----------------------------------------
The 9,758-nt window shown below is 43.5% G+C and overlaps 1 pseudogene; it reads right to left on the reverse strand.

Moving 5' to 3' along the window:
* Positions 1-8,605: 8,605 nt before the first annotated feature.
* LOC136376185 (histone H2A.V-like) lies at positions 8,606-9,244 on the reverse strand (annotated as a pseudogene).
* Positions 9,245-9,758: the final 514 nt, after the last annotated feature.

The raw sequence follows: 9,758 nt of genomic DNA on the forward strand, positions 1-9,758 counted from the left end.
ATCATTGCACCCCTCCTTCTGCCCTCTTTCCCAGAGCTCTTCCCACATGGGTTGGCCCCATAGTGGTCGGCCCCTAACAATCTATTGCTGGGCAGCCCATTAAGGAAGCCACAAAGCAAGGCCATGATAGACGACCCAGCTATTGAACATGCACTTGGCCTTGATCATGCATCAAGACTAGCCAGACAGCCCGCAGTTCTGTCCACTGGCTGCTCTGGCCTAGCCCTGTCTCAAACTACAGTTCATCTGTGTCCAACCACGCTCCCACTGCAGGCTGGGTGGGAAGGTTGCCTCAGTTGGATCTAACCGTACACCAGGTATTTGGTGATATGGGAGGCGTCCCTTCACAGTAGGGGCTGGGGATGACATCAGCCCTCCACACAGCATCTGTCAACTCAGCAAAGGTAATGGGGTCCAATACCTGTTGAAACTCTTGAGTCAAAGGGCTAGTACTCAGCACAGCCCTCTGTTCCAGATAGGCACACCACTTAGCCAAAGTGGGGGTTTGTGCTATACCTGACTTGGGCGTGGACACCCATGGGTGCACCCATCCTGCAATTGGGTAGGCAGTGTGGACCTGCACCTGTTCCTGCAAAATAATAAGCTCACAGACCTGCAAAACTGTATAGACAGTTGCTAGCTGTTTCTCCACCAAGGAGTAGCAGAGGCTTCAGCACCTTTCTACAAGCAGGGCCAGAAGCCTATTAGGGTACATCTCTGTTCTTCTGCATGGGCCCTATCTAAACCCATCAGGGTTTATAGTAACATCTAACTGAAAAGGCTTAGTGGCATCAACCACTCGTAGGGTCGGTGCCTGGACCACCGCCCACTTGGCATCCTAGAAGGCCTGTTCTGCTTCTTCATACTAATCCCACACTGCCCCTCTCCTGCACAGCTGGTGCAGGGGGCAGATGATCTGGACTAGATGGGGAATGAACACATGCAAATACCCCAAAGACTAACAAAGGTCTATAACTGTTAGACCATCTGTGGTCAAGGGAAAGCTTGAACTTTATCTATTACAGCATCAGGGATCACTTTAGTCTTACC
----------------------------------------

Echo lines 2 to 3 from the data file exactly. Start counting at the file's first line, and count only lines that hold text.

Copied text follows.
Moving 5' to 3' along the window:
* Positions 1-8,605: 8,605 nt before the first annotated feature.